The company came into being in 1968, following the merger of Western Microwave, Inc. and Community Television, Inc. It was the largest cable operator in the United States at one time.
After going public in 1970, the company grew rapidly, and became the top cable provider in the United States. After a failed merger attempt with Bell Atlantic in 1994,  it was purchased in 1999 by AT&T, whose cable television assets were later acquired by Charter Communications and then Comcast Corporation.
After graduating from Southwestern Oklahoma State University, Bob Magness was a cotton seed salesman and cattle rancher. In 1956, he met two men who were stranded and needed a ride. Learning that they wanted to build a community antenna system in Paducah, Texas, he decided to raise the money for a similar system in Memphis, Texas. He sold his cattle, took out a mortgage on his home and borrowed $2500 from his father. His wife did the office work while Bob put up the wires himself.
Two years later Magness sold the system and was looking for a way to invest the sales proceeds. Another cable pioneer, Bill Daniels, told him about a community antenna system in Bozeman, Montana.  The Kearns-Tribune Corp., publisher of The Salt Lake Tribune , which owned a cable system in Reno, Nevada, began relaying signals by common carrier microwave from Salt Lake City in 1956. It became a partner with Magness in establishing a partnership for cable TV in Montana. George C. Hatch and Brian Glasmann were also partners in the companies known as Community Television Inc. and Western Microwave Inc. The Magness family moved to Bozeman.  Six systems were built, serving a total of 12,000 homes. 
In 1962, Magness purchased Collier Electric Company, which had subscribers in Wyoming, Colorado, and Nebraska, bringing the total number of subscribers to 18,000. Magness later moved to Scottsbluff, Nebraska. 
Over time, Magness acquired more systems but remained in Bozeman. By 1965, Daniels told him the companies needed to be located in a larger city.  Salt Lake City and Denver, Colorado, were both considered.  In 1968, the companies moved to Denver and became Tele-Communications Inc.
Tele-Communications Inc. went public in 1970.  At the time, it was the 10th largest cable company in the United States. By 1972, with 100,000 subscribers, Magness needed someone with more business knowledge to run the operation. He decided on John Malone, president of Jerrold Electronics, a division of General Instrument. Malone took on the bankers who wanted to call in their loans, and effectively saved the company from bankruptcy. Magness made Malone CEO but remained as chairman. By 1981, Malone had made TCI the largest cable company in the United States.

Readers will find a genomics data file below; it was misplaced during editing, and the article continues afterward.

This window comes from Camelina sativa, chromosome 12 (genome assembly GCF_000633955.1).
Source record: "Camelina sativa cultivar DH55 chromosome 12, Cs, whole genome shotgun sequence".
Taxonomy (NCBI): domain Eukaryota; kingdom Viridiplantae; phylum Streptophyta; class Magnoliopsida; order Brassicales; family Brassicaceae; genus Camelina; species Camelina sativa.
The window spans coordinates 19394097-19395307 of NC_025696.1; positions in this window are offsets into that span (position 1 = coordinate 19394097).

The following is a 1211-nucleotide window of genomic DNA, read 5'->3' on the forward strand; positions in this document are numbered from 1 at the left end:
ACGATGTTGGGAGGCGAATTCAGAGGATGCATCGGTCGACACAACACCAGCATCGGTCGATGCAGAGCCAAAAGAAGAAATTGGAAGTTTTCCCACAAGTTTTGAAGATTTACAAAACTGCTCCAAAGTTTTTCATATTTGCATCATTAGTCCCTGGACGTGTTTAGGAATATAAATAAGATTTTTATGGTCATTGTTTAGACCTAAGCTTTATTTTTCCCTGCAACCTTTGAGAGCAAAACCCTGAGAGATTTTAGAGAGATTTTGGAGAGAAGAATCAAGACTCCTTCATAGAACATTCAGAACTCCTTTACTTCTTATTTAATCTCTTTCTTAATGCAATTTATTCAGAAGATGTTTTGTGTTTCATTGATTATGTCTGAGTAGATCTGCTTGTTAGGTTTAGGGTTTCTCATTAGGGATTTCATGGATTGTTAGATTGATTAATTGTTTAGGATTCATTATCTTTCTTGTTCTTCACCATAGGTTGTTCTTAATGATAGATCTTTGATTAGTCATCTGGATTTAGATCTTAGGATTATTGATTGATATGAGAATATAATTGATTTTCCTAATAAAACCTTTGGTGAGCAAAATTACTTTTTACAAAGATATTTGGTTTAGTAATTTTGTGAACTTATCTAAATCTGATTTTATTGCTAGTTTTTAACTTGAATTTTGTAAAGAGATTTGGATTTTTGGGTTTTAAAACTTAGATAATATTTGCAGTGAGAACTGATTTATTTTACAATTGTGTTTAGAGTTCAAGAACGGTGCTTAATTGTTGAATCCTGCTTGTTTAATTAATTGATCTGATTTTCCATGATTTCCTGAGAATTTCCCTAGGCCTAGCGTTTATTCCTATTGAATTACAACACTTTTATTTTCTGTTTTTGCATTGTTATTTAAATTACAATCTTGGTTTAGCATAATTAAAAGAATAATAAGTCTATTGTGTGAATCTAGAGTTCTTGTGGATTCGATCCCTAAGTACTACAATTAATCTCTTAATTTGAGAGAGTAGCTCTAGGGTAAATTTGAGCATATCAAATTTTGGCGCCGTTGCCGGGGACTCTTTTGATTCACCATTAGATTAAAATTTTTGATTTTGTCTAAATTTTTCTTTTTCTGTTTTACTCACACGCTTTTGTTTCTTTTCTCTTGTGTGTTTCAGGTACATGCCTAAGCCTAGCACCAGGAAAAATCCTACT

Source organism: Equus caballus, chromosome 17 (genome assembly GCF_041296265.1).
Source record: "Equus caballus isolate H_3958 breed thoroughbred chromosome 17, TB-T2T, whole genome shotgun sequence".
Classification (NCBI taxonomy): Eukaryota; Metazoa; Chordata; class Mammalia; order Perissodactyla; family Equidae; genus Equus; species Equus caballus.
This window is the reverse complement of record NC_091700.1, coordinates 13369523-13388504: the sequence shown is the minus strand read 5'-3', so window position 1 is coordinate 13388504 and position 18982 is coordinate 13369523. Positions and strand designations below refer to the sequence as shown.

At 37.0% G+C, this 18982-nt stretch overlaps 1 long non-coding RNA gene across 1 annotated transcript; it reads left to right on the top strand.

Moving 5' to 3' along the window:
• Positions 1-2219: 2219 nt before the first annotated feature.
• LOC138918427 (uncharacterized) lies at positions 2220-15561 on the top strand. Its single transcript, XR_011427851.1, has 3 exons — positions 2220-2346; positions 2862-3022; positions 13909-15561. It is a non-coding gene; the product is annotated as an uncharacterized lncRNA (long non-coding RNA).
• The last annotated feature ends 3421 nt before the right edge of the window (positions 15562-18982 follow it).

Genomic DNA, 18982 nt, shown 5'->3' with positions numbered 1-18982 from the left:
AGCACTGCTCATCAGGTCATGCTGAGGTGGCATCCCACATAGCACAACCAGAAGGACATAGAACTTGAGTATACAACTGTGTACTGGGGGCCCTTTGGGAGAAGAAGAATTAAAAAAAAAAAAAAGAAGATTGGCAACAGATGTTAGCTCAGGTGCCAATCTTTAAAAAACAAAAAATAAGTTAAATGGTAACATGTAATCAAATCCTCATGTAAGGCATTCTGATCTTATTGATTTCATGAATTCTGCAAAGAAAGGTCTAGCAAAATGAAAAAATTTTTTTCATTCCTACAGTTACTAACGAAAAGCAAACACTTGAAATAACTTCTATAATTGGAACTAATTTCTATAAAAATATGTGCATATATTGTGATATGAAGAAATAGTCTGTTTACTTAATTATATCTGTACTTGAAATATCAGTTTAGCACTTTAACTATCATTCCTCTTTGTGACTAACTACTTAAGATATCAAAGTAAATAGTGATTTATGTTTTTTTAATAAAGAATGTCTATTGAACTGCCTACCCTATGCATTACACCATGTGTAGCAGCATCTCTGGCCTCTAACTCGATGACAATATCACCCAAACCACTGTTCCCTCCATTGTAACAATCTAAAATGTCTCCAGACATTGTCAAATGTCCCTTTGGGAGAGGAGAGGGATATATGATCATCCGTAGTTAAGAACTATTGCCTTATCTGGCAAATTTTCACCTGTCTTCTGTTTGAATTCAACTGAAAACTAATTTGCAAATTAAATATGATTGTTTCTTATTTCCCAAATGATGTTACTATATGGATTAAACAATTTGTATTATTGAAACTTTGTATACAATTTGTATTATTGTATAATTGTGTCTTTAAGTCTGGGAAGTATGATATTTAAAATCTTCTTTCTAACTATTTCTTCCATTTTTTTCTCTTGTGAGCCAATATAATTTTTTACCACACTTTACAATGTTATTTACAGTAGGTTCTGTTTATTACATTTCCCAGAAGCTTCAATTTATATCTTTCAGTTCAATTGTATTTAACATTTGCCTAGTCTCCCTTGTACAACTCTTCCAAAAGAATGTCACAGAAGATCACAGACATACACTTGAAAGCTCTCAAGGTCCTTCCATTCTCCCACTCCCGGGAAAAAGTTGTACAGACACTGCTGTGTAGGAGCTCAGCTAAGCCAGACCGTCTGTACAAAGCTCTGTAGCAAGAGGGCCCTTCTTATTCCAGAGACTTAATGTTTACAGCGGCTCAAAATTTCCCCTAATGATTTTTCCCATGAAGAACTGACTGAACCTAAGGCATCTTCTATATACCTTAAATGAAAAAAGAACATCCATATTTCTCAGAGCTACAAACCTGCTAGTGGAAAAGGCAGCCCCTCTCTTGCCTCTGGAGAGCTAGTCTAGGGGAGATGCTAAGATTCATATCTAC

In 1982, Malone hired Peter Barton, who called himself the company's " Jimmy Olsen " because he just did whatever was needed, fresh from Harvard Business School. Barton went on to become president of TCI's Cable Value Network (later QVC) in 1986, and in 1991, president of TCI spinoff Liberty Media. Barton had a playful side and even kept toys in his Liberty Media office, and a gorilla costume to represent his status as " second banana " to Malone. Yet he had a reputation as "a shrewd and sometimes vicious negotiator".  
In May 1991 United Artists announced a merger deal with their largest shareholder TCI (now Liberty Media) to form the largest cable operator in the US, a deal valued at $142.5m.  TCI and US West announced a joint venture, and in 1992 the joint venture company became Telewest Communications. By June the deal was improved.  A week later on June 8 the deal was finalized with TCI acquiring the remaining 46% of United Artists, to allow full control. 
During the autumn of 1993 talks were also held with Flextech (a British television programming provider). Under the original terms of the proposed deal, Flextech would acquire TCI's European programming business in exchange for shares.  By January the deal was complete with TCI  acquired 40-60% of Flextech while Flextech acquired 100% of UK Bravo, 25% of UK Gold, and 31% of UK Living and 25% of the Children's Channel which increased its share in that channel.